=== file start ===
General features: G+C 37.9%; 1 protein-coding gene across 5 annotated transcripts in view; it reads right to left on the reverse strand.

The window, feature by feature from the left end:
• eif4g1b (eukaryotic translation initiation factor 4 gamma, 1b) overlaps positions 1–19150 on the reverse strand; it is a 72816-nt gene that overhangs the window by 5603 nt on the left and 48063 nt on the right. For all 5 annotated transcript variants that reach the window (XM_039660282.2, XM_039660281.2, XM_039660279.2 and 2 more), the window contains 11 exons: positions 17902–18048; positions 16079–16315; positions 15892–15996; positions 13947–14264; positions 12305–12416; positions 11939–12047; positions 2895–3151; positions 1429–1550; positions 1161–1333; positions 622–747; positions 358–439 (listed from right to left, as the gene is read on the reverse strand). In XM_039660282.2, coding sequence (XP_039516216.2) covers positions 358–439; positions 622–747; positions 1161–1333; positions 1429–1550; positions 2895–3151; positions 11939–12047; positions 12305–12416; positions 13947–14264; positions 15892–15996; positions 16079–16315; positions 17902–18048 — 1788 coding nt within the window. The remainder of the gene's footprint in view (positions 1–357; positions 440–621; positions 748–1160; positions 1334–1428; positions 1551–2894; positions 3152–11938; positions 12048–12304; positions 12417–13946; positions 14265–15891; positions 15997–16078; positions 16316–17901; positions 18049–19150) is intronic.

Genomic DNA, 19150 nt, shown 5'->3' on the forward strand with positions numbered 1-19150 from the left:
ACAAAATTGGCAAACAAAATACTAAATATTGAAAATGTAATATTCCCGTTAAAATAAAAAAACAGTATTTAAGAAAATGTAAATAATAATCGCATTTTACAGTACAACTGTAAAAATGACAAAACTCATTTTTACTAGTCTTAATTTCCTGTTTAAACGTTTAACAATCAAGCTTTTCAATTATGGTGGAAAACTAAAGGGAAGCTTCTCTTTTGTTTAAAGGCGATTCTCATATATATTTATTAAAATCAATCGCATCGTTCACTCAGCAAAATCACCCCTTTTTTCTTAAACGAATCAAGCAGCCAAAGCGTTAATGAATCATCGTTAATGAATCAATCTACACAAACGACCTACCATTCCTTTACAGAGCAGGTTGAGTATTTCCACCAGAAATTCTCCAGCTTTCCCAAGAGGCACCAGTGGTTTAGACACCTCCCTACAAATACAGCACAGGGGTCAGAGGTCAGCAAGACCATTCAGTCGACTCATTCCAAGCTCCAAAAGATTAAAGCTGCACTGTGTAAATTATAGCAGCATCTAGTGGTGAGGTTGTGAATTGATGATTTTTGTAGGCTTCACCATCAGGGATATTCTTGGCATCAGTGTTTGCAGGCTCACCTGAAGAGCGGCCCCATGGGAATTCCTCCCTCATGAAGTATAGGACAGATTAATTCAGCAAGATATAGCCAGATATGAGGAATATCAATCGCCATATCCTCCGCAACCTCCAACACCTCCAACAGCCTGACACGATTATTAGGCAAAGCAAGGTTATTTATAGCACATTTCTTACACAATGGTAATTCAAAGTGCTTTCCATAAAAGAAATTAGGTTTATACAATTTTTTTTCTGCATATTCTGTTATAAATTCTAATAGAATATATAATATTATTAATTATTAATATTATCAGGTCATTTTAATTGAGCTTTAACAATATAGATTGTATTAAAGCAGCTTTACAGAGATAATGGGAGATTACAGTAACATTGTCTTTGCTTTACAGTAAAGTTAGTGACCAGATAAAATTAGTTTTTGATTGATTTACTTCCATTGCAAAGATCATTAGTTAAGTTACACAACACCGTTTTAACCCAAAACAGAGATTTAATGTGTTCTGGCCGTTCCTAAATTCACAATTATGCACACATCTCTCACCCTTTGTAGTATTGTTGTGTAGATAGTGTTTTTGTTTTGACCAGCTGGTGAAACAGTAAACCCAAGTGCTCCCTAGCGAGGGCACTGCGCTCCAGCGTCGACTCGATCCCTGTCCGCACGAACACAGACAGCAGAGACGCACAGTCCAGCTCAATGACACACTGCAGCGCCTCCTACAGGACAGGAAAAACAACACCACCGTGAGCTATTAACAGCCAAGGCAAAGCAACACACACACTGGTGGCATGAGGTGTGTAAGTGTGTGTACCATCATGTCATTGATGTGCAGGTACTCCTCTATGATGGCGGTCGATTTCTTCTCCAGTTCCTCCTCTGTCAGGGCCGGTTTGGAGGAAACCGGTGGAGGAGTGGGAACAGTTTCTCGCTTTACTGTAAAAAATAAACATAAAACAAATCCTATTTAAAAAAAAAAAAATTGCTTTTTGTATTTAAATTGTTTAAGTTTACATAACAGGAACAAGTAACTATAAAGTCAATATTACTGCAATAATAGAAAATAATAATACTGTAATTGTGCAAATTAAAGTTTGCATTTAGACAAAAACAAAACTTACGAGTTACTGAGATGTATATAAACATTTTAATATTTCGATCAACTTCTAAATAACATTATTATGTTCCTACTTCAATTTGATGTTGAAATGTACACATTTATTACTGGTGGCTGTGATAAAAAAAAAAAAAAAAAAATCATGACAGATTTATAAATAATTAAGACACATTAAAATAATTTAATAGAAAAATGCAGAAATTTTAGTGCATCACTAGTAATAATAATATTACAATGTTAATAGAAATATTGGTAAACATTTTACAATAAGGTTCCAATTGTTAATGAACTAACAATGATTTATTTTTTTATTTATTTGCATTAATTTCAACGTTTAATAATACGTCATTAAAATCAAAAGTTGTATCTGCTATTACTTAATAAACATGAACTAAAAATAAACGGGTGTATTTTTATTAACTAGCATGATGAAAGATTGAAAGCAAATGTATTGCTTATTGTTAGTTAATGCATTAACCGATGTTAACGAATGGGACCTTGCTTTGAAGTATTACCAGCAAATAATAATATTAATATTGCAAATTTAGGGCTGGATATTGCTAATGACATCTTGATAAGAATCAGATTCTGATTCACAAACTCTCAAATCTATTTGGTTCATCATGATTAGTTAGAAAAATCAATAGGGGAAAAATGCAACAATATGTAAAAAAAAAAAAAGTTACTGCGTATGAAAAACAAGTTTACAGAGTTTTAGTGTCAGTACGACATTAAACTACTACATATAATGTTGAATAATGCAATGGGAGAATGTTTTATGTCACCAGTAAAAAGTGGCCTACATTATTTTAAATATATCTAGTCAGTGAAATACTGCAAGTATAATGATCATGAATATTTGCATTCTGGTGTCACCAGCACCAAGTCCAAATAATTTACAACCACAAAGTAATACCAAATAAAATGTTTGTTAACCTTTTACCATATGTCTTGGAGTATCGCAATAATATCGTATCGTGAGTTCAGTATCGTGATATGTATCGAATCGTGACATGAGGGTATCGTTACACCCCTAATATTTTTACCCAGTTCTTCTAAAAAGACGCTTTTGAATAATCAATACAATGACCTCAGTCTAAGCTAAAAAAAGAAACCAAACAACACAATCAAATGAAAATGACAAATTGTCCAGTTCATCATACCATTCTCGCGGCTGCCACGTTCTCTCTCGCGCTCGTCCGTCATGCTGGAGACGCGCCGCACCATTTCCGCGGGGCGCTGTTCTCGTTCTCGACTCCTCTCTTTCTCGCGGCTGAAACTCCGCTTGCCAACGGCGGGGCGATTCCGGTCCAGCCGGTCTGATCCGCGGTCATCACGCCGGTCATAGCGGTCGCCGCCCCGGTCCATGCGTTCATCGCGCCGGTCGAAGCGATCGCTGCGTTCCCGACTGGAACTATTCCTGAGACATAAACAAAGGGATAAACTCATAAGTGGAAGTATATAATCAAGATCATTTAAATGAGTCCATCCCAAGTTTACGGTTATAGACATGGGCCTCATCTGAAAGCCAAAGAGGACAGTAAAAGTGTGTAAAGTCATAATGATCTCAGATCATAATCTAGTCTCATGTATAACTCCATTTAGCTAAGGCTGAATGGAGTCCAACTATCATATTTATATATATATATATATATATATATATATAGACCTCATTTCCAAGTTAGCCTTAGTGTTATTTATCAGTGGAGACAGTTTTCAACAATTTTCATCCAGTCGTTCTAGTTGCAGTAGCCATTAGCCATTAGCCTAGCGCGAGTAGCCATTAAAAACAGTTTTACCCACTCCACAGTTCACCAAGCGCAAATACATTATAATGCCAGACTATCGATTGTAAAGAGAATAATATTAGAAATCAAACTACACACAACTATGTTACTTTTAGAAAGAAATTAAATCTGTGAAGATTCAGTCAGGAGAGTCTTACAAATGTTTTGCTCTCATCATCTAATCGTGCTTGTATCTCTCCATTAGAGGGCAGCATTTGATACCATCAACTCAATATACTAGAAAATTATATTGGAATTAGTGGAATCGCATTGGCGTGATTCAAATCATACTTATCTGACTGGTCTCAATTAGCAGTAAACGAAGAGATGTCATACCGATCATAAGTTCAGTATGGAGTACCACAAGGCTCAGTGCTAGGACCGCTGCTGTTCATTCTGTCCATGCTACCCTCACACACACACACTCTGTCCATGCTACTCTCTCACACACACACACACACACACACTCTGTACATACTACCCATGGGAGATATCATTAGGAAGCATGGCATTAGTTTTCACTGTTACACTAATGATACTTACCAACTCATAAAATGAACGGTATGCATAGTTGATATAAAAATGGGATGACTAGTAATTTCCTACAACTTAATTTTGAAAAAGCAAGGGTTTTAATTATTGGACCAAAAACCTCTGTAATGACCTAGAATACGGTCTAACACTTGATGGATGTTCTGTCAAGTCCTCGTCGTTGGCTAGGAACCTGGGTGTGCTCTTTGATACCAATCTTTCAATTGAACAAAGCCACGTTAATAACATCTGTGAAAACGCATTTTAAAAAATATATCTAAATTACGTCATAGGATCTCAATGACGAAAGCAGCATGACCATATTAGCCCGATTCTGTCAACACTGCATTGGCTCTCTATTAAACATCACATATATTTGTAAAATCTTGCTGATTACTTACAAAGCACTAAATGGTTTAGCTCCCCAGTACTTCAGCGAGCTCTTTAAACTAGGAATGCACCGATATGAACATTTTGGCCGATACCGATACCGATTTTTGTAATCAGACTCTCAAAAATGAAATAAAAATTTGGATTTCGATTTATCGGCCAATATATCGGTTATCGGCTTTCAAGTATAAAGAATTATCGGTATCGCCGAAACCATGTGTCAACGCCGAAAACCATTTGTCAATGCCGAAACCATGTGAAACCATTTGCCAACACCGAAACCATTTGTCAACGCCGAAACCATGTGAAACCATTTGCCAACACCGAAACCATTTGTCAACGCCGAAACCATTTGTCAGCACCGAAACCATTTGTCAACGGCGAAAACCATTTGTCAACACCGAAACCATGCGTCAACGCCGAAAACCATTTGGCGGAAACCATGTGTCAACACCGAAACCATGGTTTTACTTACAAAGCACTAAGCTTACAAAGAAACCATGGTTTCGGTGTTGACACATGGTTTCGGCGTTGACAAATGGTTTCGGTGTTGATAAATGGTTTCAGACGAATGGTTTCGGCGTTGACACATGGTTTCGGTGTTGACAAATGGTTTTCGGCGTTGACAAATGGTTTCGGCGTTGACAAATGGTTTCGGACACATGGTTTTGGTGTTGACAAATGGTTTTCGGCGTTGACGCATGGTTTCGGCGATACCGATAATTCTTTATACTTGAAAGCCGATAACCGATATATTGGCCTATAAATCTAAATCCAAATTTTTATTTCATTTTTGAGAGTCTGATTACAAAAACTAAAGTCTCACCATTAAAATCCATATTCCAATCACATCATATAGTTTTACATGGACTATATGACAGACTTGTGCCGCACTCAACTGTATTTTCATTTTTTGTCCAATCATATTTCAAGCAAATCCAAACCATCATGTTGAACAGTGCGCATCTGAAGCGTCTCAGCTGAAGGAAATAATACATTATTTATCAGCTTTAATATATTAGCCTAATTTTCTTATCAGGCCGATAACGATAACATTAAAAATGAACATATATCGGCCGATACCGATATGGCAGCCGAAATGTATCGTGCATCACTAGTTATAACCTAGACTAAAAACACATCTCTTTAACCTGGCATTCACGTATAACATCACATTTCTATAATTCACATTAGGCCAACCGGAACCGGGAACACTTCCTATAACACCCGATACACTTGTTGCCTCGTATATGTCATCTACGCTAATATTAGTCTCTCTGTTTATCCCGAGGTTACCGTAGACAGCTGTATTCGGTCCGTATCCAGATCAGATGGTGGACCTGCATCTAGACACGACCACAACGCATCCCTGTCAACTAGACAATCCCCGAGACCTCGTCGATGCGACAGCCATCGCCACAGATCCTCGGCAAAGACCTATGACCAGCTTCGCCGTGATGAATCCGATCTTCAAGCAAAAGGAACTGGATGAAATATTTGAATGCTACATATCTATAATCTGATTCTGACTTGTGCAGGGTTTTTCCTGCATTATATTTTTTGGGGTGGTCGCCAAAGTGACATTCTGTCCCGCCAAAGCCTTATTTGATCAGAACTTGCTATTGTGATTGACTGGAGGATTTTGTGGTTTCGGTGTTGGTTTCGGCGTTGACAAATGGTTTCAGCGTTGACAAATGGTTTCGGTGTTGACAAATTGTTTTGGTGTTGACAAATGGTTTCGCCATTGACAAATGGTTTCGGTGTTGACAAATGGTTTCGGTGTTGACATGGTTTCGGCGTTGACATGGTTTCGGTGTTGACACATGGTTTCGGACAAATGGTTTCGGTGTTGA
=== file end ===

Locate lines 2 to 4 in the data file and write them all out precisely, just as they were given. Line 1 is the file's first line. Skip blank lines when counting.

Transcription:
The window, feature by feature from the left end:
• eif4g1b (eukaryotic translation initiation factor 4 gamma, 1b) overlaps positions 1–19150 on the reverse strand; it is a 72816-nt gene that overhangs the window by 5603 nt on the left and 48063 nt on the right. For all 5 annotated transcript variants that reach the window (XM_039660282.2, XM_039660281.2, XM_039660279.2 and 2 more), the window contains 11 exons: positions 17902–18048; positions 16079–16315; positions 15892–15996; positions 13947–14264; positions 12305–12416; positions 11939–12047; positions 2895–3151; positions 1429–1550; positions 1161–1333; positions 622–747; positions 358–439 (listed from right to left, as the gene is read on the reverse strand). In XM_039660282.2, coding sequence (XP_039516216.2) covers positions 358–439; positions 622–747; positions 1161–1333; positions 1429–1550; positions 2895–3151; positions 11939–12047; positions 12305–12416; positions 13947–14264; positions 15892–15996; positions 16079–16315; positions 17902–18048 — 1788 coding nt within the window. The remainder of the gene's footprint in view (positions 1–357; positions 440–621; positions 748–1160; positions 1334–1428; positions 1551–2894; positions 3152–11938; positions 12048–12304; positions 12417–13946; positions 14265–15891; positions 15997–16078; positions 16316–17901; positions 18049–19150) is intronic.

Genomic DNA, 19150 nt, shown 5'->3' on the forward strand with positions numbered 1-19150 from the left: